(2010; 455 pages)
The primary objective of the 2008-09 KDHS, like its predecessors, is to provide up-to-date information for policymakers, planners, researchers, and programme managers. This information guides the planning, implementation, monitoring, and evaluation of population and health programmes in Kenya. Specifically, the survey collects data on the following: fertility levels, marriage, sexual activity, fertility preferences, awareness and use of family planning methods, breastfeeding practices, nutritional status of women and young children, childhood and maternal mortality, maternal and child health, malaria and use of mosquito nets, domestic violence, awareness and behaviour regarding HIV/AIDS and other sexually transmitted infections (STIs), and HIV prevalence among adults.
The results of the current survey present evidence of a resumption of the fertility decline observed in the 1980s and the 1990s in Kenya. The total fertility rate (TFR) of 4.6 children per woman is the lowest rate ever recorded for Kenya. This decline in fertility could be attributed to an increase in the proportion of currently married women using contraception, which rose from 7 percent in 1978 to 46 percent in 2008-09.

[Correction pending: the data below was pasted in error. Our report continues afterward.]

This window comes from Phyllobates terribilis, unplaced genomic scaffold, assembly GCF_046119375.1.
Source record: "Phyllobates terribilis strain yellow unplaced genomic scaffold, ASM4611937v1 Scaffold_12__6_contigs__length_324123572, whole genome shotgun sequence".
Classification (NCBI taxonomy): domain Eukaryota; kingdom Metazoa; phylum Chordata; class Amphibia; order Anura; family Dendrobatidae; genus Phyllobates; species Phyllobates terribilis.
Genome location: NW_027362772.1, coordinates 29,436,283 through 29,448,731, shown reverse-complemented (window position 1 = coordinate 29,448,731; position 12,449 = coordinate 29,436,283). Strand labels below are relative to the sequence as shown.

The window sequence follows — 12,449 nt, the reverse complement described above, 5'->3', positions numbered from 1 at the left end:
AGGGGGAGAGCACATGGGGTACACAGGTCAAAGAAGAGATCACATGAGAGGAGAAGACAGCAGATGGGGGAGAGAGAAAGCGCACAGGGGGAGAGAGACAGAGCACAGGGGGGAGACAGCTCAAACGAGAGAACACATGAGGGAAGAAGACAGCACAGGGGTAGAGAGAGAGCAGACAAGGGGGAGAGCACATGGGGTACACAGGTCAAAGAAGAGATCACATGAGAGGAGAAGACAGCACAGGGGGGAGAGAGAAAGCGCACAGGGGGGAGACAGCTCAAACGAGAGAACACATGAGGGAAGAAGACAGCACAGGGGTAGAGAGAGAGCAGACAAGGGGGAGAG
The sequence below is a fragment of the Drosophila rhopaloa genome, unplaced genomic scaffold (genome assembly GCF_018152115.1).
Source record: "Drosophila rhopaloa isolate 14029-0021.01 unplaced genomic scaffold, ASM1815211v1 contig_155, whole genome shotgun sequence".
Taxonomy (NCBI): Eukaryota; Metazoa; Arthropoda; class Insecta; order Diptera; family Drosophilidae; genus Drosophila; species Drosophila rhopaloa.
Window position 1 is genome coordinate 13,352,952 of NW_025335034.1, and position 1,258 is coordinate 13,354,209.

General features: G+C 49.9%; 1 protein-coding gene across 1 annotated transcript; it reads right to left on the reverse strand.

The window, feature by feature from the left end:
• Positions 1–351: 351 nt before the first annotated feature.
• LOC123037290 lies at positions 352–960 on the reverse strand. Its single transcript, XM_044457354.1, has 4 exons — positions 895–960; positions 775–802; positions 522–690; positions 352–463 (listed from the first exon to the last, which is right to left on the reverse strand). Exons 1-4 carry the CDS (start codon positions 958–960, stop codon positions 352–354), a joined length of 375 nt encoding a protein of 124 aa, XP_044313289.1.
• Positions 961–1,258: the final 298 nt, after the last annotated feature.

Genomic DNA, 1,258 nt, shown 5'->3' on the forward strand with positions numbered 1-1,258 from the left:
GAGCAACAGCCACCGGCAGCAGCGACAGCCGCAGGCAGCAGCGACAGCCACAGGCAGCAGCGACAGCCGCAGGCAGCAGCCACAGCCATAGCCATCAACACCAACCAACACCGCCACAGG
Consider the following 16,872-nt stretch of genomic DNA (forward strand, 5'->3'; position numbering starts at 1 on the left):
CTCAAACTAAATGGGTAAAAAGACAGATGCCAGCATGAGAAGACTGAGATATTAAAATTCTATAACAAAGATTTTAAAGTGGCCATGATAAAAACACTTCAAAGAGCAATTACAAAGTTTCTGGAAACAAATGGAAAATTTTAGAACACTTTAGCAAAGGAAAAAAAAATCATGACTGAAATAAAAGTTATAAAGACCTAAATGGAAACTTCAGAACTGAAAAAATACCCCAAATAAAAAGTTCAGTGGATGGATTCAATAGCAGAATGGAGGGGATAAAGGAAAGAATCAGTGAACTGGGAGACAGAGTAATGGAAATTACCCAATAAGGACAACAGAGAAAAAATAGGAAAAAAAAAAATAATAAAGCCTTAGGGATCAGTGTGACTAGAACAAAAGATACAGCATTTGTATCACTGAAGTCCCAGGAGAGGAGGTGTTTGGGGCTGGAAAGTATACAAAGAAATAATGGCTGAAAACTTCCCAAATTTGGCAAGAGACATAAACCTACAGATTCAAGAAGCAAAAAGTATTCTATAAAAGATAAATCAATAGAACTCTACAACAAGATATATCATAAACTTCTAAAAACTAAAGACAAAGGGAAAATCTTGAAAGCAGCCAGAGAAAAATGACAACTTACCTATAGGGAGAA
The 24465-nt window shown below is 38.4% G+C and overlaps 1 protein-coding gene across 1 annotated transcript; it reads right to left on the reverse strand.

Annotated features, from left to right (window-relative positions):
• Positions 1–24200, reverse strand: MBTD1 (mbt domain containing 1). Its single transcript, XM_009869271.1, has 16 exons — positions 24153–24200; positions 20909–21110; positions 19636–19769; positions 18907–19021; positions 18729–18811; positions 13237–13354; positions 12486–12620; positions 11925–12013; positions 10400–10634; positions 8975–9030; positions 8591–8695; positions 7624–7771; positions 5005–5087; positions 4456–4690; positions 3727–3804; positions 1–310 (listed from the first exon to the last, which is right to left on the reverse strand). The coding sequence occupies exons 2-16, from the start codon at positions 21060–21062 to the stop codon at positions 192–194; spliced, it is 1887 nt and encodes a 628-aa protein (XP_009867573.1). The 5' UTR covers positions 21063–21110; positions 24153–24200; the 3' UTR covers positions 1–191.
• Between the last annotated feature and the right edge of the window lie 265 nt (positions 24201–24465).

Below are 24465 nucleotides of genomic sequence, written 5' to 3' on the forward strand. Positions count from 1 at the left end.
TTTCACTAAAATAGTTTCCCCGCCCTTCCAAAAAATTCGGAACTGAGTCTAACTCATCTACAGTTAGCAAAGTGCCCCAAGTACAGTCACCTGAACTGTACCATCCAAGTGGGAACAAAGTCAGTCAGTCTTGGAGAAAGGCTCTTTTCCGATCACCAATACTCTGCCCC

Survey results also indicate a resumption in the decline of childhood mortality. The underfive- mortality rate decreased to 74 deaths per 1,000 live births in 2008-09, down from 115 deaths in 2003, while the infant mortality rate was 52 deaths per 1,000 live births, down from 77 deaths reported in 2003. The improvement in child survival is corroborated by increases in child vaccination coverage, in ownership and use of mosquito bednets, and in antenatal care coverage, all of which have been shown to reduce child mortality. Overall, 77 percent of children age 12-23 months are fully vaccinated, and only three percent have not received any vaccines. Use of mosquito nets is considered to be one of the strongest strategies in the fight against malaria. The survey found that 61 percent of households own at least one mosquito net (treated or untreated), and 56 percent report owning at least one insecticide-treated net (ITN). Fifty-one percent of children under five years and 53 percent of pregnant women slept under a mosquito net the night prior to the interview. The results also indicate that 9 in 10 mothers visited a health professional at least once for antenatal care for the most recent birth in the five-year period preceding the survey. These trends and a plethora of other important findings imply that the deterioration in the quality of life among the Kenyan population seen in earlier surveys has been reversed...